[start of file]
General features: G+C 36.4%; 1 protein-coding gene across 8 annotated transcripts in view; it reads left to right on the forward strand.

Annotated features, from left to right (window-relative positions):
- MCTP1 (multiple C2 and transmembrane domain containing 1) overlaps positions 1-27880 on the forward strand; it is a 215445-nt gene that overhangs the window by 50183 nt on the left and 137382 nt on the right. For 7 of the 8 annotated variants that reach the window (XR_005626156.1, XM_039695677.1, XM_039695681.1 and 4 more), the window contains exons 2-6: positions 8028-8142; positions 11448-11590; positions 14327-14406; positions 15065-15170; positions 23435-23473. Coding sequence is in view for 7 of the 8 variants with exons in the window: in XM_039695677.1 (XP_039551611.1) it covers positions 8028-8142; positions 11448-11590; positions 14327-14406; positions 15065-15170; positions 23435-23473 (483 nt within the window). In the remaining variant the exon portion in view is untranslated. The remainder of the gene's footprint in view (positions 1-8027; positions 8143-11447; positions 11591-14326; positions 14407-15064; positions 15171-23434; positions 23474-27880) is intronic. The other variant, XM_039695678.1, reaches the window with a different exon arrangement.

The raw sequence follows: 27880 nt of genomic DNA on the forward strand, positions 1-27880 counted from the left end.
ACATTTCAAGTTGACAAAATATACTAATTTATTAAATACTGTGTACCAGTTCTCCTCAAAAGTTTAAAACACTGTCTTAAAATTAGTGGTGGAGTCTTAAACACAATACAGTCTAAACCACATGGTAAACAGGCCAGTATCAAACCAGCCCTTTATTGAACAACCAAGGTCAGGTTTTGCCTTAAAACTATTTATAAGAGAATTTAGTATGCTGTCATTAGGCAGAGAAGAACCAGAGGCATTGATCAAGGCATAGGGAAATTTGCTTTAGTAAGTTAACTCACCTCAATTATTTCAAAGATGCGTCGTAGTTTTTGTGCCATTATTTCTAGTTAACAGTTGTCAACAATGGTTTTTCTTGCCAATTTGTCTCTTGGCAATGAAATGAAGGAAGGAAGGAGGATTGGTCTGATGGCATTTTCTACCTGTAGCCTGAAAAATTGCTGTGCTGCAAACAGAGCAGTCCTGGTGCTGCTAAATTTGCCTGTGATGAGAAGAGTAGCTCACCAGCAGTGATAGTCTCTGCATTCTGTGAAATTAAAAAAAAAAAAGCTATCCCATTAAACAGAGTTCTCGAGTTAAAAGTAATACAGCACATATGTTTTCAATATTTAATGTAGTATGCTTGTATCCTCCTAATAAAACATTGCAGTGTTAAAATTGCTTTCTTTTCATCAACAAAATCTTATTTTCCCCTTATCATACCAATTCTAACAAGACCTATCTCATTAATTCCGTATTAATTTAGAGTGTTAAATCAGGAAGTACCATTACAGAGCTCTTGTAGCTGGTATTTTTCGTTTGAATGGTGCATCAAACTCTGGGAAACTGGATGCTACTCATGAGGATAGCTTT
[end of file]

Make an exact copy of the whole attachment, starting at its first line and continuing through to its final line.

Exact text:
General features: G+C 36.4%; 1 protein-coding gene across 8 annotated transcripts in view; it reads left to right on the forward strand.

Annotated features, from left to right (window-relative positions):
- MCTP1 (multiple C2 and transmembrane domain containing 1) overlaps positions 1-27880 on the forward strand; it is a 215445-nt gene that overhangs the window by 50183 nt on the left and 137382 nt on the right. For 7 of the 8 annotated variants that reach the window (XR_005626156.1, XM_039695677.1, XM_039695681.1 and 4 more), the window contains exons 2-6: positions 8028-8142; positions 11448-11590; positions 14327-14406; positions 15065-15170; positions 23435-23473. Coding sequence is in view for 7 of the 8 variants with exons in the window: in XM_039695677.1 (XP_039551611.1) it covers positions 8028-8142; positions 11448-11590; positions 14327-14406; positions 15065-15170; positions 23435-23473 (483 nt within the window). In the remaining variant the exon portion in view is untranslated. The remainder of the gene's footprint in view (positions 1-8027; positions 8143-11447; positions 11591-14326; positions 14407-15064; positions 15171-23434; positions 23474-27880) is intronic. The other variant, XM_039695678.1, reaches the window with a different exon arrangement.

The raw sequence follows: 27880 nt of genomic DNA on the forward strand, positions 1-27880 counted from the left end.
ACATTTCAAGTTGACAAAATATACTAATTTATTAAATACTGTGTACCAGTTCTCCTCAAAAGTTTAAAACACTGTCTTAAAATTAGTGGTGGAGTCTTAAACACAATACAGTCTAAACCACATGGTAAACAGGCCAGTATCAAACCAGCCCTTTATTGAACAACCAAGGTCAGGTTTTGCCTTAAAACTATTTATAAGAGAATTTAGTATGCTGTCATTAGGCAGAGAAGAACCAGAGGCATTGATCAAGGCATAGGGAAATTTGCTTTAGTAAGTTAACTCACCTCAATTATTTCAAAGATGCGTCGTAGTTTTTGTGCCATTATTTCTAGTTAACAGTTGTCAACAATGGTTTTTCTTGCCAATTTGTCTCTTGGCAATGAAATGAAGGAAGGAAGGAGGATTGGTCTGATGGCATTTTCTACCTGTAGCCTGAAAAATTGCTGTGCTGCAAACAGAGCAGTCCTGGTGCTGCTAAATTTGCCTGTGATGAGAAGAGTAGCTCACCAGCAGTGATAGTCTCTGCATTCTGTGAAATTAAAAAAAAAAAAGCTATCCCATTAAACAGAGTTCTCGAGTTAAAAGTAATACAGCACATATGTTTTCAATATTTAATGTAGTATGCTTGTATCCTCCTAATAAAACATTGCAGTGTTAAAATTGCTTTCTTTTCATCAACAAAATCTTATTTTCCCCTTATCATACCAATTCTAACAAGACCTATCTCATTAATTCCGTATTAATTTAGAGTGTTAAATCAGGAAGTACCATTACAGAGCTCTTGTAGCTGGTATTTTTCGTTTGAATGGTGCATCAAACTCTGGGAAACTGGATGCTACTCATGAGGATAGCTTT